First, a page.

Scooby Doo? Scooby don’t.
If you’re between 30 and 40, you know about “Scooby Doo.” The cartoon began running in 1969 and has not stopped.
“Scooby Doo” is about four friends: Fred, the dashing one with lots of ego; Daphne, the damsel in distress; Velma, the brainy one who solves all the mysteries; and Shaggy, who acts like a stoner. The final character is the series’ namesake, Scooby Doo, a Great Dane that talks like Astro from the “Jetsons.”
The movie begins with these four parting ways. But after two years apart, there is an uneasy reunion: a wealthy man has a mystery he wants solved. The man in question owns a theme park that is turning its teen-age customers into walking automatons. And as in all Scooby Doo mysteries, there is an ulterior motive. Therein lies the movie.
The movie itself lacks any real focus. There are no genuine laughs. The only thing remotely funny is the computer-generated Scooby Doo. The best thing about the movie has to be Matthew Lillard, who plays Shaggy.
Freddie Prinze Jr. is no Fred; his jaw isn’t square enough. Sarah Michelle Gellar is too Buffy to be Daphne. Linda Cardellini is far too pretty to be Velma. The other cast member is the great Rowan Atkinson, whose comic talent is totally unused and unappreciated.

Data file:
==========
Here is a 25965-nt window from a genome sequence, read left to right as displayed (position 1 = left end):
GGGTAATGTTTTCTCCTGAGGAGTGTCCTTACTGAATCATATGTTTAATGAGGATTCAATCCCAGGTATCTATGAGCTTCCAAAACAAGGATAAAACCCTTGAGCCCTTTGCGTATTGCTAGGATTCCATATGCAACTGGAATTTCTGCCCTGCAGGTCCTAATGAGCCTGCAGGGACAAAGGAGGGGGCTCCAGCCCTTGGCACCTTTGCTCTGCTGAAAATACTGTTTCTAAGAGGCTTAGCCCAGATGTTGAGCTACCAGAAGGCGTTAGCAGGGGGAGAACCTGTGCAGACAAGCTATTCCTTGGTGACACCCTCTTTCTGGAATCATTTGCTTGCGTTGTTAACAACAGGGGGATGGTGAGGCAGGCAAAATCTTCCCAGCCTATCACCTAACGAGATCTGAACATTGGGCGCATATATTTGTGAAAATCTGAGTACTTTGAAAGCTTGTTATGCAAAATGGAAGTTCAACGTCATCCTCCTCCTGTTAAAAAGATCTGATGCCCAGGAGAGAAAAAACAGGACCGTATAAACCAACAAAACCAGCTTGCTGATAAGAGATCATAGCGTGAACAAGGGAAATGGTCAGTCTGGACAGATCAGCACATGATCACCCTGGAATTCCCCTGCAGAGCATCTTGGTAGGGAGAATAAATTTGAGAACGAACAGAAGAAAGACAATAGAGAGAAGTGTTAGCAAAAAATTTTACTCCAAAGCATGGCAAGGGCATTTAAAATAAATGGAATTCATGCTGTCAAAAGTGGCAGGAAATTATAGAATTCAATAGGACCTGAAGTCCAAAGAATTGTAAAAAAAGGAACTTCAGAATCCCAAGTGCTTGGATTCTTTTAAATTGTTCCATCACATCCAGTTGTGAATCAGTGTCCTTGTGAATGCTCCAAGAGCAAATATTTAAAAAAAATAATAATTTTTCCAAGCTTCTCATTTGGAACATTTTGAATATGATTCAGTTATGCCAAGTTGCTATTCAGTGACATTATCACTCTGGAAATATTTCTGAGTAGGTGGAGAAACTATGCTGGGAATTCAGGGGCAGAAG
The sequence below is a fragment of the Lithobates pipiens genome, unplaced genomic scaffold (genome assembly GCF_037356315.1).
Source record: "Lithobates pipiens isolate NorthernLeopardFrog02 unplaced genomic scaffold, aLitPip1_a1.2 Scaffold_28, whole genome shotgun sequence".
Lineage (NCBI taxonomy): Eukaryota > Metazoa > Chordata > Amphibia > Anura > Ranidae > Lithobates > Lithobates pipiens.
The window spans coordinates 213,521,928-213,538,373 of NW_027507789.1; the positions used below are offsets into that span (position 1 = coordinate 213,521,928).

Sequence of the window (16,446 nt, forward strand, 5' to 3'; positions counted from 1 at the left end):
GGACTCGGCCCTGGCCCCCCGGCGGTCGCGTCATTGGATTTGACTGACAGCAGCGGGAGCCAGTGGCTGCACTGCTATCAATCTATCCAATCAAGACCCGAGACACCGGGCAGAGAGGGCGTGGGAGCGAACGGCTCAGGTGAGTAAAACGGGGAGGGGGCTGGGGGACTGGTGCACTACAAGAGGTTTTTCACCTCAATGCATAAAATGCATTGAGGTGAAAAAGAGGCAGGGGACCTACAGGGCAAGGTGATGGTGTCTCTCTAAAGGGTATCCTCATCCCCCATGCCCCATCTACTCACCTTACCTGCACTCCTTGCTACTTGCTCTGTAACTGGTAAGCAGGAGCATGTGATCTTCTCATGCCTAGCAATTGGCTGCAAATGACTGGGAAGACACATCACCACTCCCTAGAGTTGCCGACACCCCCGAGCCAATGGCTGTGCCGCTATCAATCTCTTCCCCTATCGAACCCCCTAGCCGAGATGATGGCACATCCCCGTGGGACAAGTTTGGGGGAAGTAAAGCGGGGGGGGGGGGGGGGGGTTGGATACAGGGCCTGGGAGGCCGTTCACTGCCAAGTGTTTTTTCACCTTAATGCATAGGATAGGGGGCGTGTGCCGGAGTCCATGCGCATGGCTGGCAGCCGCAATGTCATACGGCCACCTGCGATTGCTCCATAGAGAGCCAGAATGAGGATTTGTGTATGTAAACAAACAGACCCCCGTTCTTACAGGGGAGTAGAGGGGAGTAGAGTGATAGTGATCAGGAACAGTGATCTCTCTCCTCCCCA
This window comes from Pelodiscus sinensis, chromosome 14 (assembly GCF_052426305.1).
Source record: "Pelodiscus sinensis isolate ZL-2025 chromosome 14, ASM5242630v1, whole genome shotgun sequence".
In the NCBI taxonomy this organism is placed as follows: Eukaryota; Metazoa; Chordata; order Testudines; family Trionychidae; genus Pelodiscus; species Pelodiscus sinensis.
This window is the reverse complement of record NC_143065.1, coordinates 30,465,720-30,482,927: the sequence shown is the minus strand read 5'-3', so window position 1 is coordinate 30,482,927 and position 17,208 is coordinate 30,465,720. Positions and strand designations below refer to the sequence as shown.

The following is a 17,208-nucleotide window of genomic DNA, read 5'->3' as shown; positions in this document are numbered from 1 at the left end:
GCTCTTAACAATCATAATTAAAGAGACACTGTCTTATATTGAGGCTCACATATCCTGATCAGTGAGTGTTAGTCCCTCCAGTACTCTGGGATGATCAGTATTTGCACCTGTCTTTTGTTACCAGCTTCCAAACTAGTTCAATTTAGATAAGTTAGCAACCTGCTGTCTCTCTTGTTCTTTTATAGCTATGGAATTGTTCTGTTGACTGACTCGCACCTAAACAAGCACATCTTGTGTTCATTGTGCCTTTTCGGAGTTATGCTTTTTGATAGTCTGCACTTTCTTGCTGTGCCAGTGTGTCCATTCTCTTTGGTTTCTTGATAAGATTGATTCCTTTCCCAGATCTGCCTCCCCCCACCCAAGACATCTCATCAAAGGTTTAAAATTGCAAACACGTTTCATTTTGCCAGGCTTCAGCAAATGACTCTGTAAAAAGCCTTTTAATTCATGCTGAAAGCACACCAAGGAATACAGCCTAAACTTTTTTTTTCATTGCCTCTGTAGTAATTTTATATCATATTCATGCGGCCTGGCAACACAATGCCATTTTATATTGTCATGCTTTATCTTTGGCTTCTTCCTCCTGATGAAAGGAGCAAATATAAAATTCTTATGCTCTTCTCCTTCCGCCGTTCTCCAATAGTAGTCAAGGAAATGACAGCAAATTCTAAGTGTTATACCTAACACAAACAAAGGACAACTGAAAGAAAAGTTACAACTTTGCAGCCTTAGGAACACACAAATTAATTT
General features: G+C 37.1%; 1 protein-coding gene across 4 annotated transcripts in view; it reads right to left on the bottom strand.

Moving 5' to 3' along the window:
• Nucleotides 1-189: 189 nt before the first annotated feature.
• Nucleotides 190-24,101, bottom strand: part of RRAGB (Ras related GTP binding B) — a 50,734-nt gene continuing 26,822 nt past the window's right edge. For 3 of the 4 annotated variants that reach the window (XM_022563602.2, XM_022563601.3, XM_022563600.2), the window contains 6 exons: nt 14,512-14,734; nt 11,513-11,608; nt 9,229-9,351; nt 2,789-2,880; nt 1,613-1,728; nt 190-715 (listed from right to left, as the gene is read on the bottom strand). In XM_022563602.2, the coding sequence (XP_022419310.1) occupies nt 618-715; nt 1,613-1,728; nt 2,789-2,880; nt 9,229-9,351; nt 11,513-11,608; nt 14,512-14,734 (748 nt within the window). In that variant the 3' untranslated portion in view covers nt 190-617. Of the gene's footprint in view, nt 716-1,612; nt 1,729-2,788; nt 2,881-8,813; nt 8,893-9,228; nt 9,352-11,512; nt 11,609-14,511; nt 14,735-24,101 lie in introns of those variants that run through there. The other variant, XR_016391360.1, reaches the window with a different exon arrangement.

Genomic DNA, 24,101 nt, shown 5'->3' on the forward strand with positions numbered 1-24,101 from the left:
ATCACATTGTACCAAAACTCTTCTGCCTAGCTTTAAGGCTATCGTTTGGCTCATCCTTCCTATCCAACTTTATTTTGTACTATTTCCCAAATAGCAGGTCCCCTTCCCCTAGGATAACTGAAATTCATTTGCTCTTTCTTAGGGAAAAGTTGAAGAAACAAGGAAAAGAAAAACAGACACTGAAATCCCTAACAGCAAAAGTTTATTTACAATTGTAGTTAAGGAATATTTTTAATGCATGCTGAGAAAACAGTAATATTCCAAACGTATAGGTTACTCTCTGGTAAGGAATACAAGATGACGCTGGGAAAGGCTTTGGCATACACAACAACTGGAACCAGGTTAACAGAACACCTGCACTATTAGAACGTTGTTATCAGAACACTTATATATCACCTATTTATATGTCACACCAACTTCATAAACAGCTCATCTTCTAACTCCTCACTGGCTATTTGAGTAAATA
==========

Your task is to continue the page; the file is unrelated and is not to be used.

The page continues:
The movie’s greatest problem is its abandonment of the original cartoon’s convention. In every episode, the ghost turns out to be a person, generally old man Smithers, who has an axe to grind with somebody who has done him wrong. The movie begins with this device, but it quickly veers away.
It focuses on occult rituals and references to voodoo. Scenes of demons roaming around scare the target audience, younger elementary children. Movie-goers simply want the fun of the cartoon, but sadly that is not here.
There is no reassurance in the end that the ghost was just some person in a costume, using technology to scare everyone. The movie depicts spells cast, not stunts like the original cartoon. This is not a film for children younger than six.
This film will do great at the box office. Many shows have been sold out. But there is such a following for this franchise that it deserves much better than what this movie offers.
Mike Parnell is pastor of Burgaw Baptist Church in Burgaw, N.C.
MPAA Rating: PG for rude humor and scary, cartoonish violence
Director: Raja Gosnell
Writer: James Gunn
Cast: Shaggy: Matthew Lillard; Fred: Freddie Prinze Jr.; Daphne: Sarah Michelle Gellar; Velma: Linda Cardellini; Mondavarious: Rowan Atkinson.
Michael Parnell is pastor of Temple Baptist Church in Raleigh, North Carolina. He is married and has two boys. His love is for movies, and he can be found in a theater most Fridays.